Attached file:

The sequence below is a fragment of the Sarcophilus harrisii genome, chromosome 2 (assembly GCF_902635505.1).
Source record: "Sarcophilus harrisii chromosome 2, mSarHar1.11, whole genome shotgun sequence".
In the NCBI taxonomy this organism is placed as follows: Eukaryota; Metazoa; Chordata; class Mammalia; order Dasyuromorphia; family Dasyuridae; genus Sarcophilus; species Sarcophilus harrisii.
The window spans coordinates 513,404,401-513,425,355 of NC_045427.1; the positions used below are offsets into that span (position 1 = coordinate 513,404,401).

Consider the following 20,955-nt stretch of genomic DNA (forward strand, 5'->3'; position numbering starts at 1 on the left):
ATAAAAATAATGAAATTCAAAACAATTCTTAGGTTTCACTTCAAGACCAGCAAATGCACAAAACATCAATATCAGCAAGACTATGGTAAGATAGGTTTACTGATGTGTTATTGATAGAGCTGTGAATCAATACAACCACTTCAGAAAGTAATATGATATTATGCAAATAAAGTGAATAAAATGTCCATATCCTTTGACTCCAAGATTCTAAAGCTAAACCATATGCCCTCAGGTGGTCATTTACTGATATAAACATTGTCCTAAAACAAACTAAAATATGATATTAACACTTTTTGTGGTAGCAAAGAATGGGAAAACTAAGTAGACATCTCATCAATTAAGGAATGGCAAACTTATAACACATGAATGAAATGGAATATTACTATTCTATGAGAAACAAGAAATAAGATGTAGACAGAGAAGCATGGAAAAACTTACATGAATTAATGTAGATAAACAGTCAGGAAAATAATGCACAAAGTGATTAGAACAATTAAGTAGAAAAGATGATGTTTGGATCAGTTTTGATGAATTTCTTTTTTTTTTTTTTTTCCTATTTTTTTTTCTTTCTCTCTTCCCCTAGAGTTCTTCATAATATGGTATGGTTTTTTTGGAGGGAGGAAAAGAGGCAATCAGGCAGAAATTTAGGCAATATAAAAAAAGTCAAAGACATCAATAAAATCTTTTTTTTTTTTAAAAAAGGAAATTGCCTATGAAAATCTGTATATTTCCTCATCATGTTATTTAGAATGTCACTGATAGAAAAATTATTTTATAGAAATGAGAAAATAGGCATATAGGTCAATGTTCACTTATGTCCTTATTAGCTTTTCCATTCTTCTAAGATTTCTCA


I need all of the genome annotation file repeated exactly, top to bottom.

The sequence below is a fragment of the Sarcophilus harrisii genome, chromosome 2 (assembly GCF_902635505.1).
Source record: "Sarcophilus harrisii chromosome 2, mSarHar1.11, whole genome shotgun sequence".
In the NCBI taxonomy this organism is placed as follows: Eukaryota; Metazoa; Chordata; class Mammalia; order Dasyuromorphia; family Dasyuridae; genus Sarcophilus; species Sarcophilus harrisii.
The window spans coordinates 513,404,401-513,425,355 of NC_045427.1; the positions used below are offsets into that span (position 1 = coordinate 513,404,401).

Consider the following 20,955-nt stretch of genomic DNA (forward strand, 5'->3'; position numbering starts at 1 on the left):
ATAAAAATAATGAAATTCAAAACAATTCTTAGGTTTCACTTCAAGACCAGCAAATGCACAAAACATCAATATCAGCAAGACTATGGTAAGATAGGTTTACTGATGTGTTATTGATAGAGCTGTGAATCAATACAACCACTTCAGAAAGTAATATGATATTATGCAAATAAAGTGAATAAAATGTCCATATCCTTTGACTCCAAGATTCTAAAGCTAAACCATATGCCCTCAGGTGGTCATTTACTGATATAAACATTGTCCTAAAACAAACTAAAATATGATATTAACACTTTTTGTGGTAGCAAAGAATGGGAAAACTAAGTAGACATCTCATCAATTAAGGAATGGCAAACTTATAACACATGAATGAAATGGAATATTACTATTCTATGAGAAACAAGAAATAAGATGTAGACAGAGAAGCATGGAAAAACTTACATGAATTAATGTAGATAAACAGTCAGGAAAATAATGCACAAAGTGATTAGAACAATTAAGTAGAAAAGATGATGTTTGGATCAGTTTTGATGAATTTCTTTTTTTTTTTTTTTTCCTATTTTTTTTTCTTTCTCTCTTCCCCTAGAGTTCTTCATAATATGGTATGGTTTTTTTGGAGGGAGGAAAAGAGGCAATCAGGCAGAAATTTAGGCAATATAAAAAAAGTCAAAGACATCAATAAAATCTTTTTTTTTTTTAAAAAAGGAAATTGCCTATGAAAATCTGTATATTTCCTCATCATGTTATTTAGAATGTCACTGATAGAAAAATTATTTTATAGAAATGAGAAAATAGGCATATAGGTCAATGTTCACTTATGTCCTTATTAGCTTTTCCATTCTTCTAAGATTTCTCA